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I would also go the commercial route, buying the hitch and building only the trailer itself. The handling (during cycling) of an axle attached trailer is much better than if you attach it on the seat post. Handling is best if the hitch parts can move as little as possible relative to each other. The Chariot hitch is pretty good, especially considering the fact that only one axle/quick release module fits a wide range of dropout designs.

Still, everything can be improved: The German company Weber makes a hitch system with the following highlights:

  • extremely rigid connection
  • very simple and fast to use
  • fits most frames perfectly by providing different frame/quick release attachment parts, even for geared hubs etc.
  • fits basically any drawbar, by providing inserts for any commonly used tubing size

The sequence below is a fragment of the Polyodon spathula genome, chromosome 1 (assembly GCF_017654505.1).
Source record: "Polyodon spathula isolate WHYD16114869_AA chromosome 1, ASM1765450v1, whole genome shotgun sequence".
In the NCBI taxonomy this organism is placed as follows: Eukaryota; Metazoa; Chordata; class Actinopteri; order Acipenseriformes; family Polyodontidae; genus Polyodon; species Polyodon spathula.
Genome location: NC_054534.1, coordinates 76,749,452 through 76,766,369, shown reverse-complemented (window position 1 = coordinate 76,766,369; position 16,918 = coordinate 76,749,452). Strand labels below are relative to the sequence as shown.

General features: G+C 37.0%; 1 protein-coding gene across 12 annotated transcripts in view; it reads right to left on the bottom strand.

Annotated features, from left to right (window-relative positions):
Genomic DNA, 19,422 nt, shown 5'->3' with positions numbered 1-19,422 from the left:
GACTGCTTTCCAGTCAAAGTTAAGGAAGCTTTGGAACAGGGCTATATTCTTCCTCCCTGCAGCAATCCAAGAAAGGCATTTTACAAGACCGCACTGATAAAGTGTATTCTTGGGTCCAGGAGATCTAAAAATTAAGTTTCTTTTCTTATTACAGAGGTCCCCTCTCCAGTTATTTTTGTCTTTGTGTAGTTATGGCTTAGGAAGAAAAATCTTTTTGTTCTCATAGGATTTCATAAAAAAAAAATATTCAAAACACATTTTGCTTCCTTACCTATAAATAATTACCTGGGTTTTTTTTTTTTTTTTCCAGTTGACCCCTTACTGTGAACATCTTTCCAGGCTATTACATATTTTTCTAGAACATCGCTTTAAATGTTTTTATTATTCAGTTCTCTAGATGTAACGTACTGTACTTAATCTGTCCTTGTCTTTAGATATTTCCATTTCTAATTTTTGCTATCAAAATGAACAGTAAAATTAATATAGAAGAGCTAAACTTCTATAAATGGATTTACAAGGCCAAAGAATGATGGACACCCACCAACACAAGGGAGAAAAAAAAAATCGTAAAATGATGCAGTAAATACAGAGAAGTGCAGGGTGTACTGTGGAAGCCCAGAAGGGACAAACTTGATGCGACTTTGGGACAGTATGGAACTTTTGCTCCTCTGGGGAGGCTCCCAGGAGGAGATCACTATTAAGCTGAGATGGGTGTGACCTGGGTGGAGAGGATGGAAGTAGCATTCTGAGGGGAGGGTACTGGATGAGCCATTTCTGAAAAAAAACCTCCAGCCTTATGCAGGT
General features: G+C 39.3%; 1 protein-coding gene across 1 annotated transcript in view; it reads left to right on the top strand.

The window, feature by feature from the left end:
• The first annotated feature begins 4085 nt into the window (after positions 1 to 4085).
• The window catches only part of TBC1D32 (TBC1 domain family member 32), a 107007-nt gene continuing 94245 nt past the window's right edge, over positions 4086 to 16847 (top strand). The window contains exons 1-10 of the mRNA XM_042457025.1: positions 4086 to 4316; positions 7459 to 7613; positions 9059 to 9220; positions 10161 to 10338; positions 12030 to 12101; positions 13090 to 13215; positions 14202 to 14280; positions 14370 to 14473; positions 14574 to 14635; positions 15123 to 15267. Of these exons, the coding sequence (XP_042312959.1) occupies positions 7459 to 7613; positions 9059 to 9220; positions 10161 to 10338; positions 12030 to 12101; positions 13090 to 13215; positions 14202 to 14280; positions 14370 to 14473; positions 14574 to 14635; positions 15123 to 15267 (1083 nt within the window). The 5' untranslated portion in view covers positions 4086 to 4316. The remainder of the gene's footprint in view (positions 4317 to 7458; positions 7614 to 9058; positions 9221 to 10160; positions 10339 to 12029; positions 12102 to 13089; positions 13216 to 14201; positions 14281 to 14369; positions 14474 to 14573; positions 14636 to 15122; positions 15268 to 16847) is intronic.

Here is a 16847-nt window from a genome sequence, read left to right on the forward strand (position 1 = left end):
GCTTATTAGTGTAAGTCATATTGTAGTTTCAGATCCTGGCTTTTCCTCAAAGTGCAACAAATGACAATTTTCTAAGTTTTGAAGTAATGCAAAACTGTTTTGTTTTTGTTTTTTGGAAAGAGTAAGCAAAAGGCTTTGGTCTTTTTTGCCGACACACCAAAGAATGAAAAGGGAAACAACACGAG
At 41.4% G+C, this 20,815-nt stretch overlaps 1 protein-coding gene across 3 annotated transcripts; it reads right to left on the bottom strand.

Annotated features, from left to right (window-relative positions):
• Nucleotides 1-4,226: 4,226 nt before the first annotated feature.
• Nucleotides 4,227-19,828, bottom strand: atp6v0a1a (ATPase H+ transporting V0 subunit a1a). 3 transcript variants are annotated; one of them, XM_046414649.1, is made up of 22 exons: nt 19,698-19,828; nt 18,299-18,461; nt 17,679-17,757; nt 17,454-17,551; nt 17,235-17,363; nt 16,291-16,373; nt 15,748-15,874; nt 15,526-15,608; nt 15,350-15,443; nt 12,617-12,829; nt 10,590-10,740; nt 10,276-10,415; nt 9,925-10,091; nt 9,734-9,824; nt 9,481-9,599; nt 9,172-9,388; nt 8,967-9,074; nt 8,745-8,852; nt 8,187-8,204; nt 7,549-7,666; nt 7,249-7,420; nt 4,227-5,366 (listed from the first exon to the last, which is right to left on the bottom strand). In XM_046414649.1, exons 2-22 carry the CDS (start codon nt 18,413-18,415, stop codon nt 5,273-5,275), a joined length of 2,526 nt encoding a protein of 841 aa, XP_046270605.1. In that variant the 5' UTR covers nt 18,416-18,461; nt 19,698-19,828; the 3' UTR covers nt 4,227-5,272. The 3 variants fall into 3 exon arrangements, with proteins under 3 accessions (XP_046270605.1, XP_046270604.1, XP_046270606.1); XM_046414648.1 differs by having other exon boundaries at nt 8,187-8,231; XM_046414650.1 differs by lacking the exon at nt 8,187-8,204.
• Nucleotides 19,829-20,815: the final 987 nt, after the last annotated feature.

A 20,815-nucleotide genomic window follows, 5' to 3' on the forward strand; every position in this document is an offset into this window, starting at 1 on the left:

• can easily be locked (although the lock won't scare a good lock picker)
  • an integrated bike stand is available
  • quality and safety are top notch, and the parts last a long time

Weber hitches are easy to get hold of in Germany. It should be possible to get them exported to almost everywhere. Unfortunately the information is in German only, and the system is rather complex with all the different frame and drawbar fittings.

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The Chariot brand trailer hitch is the best one I've ever seen, and you can buy it independent of owing a Chariot trailer. They are the safest, easiest to use, and just simplest trailer hitches you can find. You just mount it on your axle like a washer, hitch the trailer into the cup part, and slip in a retaining bolt. You have exactly no worries about the hitch coming off the bike unless the hitch arm or "lollipop" break somehow, and even then there's a backup strap.

It looks like this:

You can buy this kit for about $50 at places that sell Chariot stuff, or you can buy the parts separately. I'd go for the full kit, especially if you're building your own trailer.

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Burley offers the same system available separately. I've had no issues with it and I'm assuming that it is similar quality. –  BPugh Oct 29 '13 at 19:38